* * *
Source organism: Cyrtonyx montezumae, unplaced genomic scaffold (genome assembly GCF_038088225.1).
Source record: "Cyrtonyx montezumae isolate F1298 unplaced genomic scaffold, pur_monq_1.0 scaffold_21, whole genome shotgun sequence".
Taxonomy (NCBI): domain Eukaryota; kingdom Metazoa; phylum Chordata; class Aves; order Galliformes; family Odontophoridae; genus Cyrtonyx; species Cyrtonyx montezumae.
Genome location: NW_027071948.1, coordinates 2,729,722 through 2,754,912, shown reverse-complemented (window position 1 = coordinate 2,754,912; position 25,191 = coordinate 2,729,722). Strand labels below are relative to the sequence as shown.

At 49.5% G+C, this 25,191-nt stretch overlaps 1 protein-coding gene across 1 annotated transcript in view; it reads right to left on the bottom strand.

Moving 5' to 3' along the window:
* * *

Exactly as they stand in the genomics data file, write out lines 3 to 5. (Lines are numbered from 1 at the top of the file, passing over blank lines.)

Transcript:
Taxonomy (NCBI): domain Eukaryota; kingdom Metazoa; phylum Chordata; class Aves; order Galliformes; family Odontophoridae; genus Cyrtonyx; species Cyrtonyx montezumae.
Genome location: NW_027071948.1, coordinates 2,729,722 through 2,754,912, shown reverse-complemented (window position 1 = coordinate 2,754,912; position 25,191 = coordinate 2,729,722). Strand labels below are relative to the sequence as shown.

At 49.5% G+C, this 25,191-nt stretch overlaps 1 protein-coding gene across 1 annotated transcript in view; it reads right to left on the bottom strand.